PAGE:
Danish Culture Minister Jakob Engel-Schmidt said it was “touching” to see how many people lent their hand “to save art treasures and iconic images from the burning building.” One man jumped off his bicycle to help soon after the fire broke out, and members of the public helped first responders to carry huge works of art to safety.

Among the pieces that had been on display in the building was a huge painting completed in 1895 by Danish artist P.S. Krøyer called, “From Copenhagen Stock Exchange.” No information has been released about which works of art were saved from the blaze, although video footage appeared to show the Krøyer painting being removed.

Brian Mikkelsen, chief of the Danish Chamber of Commerce, which is headquartered in the Old Stock Exchange and owns the building, was seen with his staff scrolling through a binder of photos of paintings to be saved. Works were carried to the nearby parliament and national archive building. Rescuers used crowbars and other tools to remove valuables and save them from the fire, Mikkelsen said.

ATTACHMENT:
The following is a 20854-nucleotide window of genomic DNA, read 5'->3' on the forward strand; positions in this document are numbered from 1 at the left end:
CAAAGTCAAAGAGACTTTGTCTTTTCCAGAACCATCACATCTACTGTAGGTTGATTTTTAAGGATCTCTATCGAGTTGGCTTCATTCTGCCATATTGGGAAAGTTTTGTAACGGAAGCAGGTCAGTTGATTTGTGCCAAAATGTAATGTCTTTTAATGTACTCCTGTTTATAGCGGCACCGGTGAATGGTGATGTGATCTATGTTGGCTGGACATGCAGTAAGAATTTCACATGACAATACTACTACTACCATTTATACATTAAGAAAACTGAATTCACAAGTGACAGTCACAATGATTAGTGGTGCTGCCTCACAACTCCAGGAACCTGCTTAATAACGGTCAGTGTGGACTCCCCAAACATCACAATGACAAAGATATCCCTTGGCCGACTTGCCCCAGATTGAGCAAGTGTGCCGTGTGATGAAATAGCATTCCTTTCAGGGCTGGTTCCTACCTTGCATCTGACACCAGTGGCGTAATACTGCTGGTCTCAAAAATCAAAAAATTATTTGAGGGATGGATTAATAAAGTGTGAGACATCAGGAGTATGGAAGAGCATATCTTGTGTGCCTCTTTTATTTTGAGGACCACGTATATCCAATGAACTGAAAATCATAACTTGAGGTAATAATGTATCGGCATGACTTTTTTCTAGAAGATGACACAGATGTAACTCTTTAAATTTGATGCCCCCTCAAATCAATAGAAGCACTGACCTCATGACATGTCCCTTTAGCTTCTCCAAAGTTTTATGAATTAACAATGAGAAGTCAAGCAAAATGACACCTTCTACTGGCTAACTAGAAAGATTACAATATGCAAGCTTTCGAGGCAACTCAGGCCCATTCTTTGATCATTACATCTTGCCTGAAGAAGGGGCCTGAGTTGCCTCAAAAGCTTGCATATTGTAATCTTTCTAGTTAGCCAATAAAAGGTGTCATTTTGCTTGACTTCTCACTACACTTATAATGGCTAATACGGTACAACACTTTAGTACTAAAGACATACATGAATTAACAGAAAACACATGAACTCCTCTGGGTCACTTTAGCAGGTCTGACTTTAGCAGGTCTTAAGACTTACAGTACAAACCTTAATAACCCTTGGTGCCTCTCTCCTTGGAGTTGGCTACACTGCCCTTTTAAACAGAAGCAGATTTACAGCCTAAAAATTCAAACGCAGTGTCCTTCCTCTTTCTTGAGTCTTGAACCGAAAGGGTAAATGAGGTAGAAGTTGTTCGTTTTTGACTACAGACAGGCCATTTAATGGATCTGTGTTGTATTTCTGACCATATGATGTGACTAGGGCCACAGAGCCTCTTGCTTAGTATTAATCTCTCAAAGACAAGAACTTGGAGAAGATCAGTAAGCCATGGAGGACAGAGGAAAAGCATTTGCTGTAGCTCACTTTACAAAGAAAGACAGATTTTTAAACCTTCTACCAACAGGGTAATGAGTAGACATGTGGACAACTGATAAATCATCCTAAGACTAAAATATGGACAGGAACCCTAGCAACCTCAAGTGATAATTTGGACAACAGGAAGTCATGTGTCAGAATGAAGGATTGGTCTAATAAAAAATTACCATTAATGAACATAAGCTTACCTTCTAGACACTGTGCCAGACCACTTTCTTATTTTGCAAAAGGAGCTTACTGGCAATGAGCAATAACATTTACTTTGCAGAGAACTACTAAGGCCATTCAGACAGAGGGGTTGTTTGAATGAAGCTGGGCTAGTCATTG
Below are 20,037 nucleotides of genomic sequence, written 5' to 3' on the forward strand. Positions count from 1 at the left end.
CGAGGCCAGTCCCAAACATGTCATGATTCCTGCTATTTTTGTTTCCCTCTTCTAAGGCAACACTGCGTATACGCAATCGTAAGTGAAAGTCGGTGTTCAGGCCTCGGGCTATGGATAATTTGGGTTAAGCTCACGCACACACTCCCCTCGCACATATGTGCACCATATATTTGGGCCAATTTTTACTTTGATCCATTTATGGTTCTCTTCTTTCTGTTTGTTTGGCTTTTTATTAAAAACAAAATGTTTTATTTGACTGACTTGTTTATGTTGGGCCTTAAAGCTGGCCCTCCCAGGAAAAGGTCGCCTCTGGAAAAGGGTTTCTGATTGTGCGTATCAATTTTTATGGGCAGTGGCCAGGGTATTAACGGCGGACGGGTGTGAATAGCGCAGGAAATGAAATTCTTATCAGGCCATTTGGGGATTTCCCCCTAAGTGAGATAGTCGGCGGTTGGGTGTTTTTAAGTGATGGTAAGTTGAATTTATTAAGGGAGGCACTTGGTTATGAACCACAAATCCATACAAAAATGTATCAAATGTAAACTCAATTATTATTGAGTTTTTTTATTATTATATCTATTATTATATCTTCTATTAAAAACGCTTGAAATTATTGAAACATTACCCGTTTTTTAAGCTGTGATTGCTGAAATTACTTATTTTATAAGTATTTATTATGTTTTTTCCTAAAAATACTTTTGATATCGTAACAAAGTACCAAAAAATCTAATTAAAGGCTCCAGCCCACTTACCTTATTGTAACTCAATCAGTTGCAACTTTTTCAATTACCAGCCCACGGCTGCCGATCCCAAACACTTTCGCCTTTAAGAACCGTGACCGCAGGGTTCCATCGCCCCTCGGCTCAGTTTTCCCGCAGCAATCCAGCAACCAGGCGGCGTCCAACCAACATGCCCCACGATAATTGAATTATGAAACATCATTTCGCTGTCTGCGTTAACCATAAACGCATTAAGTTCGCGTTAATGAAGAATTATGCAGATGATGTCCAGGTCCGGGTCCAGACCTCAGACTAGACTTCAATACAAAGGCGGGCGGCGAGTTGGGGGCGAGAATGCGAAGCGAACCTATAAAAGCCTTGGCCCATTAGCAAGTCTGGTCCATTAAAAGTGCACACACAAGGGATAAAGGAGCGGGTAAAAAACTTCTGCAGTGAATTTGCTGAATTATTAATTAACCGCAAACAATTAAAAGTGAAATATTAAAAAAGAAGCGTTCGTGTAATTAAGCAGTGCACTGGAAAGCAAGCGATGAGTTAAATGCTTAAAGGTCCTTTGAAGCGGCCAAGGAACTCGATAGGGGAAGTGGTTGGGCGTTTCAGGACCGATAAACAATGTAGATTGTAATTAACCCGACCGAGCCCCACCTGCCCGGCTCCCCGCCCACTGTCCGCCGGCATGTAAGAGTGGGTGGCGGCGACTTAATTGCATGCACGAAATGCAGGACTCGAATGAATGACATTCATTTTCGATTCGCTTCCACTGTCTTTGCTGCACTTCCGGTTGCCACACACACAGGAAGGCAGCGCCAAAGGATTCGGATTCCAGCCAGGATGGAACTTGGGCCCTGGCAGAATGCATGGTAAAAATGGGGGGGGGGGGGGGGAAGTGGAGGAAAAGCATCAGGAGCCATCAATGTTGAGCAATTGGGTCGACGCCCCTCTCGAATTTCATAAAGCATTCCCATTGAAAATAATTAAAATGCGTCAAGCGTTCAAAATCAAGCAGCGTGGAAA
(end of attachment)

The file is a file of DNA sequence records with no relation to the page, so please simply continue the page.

“We have been able to rescue a lot,” a visibly moved Mikkelsen told reporters. “It is a national disaster.”

Jakob Vedsted Andersen, a Greater Copenhagen Fire Department spokesman, said the fire began on the roof Tuesday morning and quickly spread, collapsing parts of the roof and destroying about half of the building. He said no other buildings were at risk but that it could take firefighters 24 hours to secure the scene.

Tim Ole Simonsen, another fire department spokesman, said “the fire started in the part of the building where work has been going on, but that’s all I can say about it.”

René Hansen of the coppersmith company that was renovating the roof told broadcaster TV2 it had 10 people on the roof when the fire alarm went off.

“After five minutes, smoke began to rise from the floor to the ceiling,” Hansen said.

Tommy Laursen of the Copenhagen police said it was too early to say what caused the fire and that officers would be able to enter the building in “a few days.”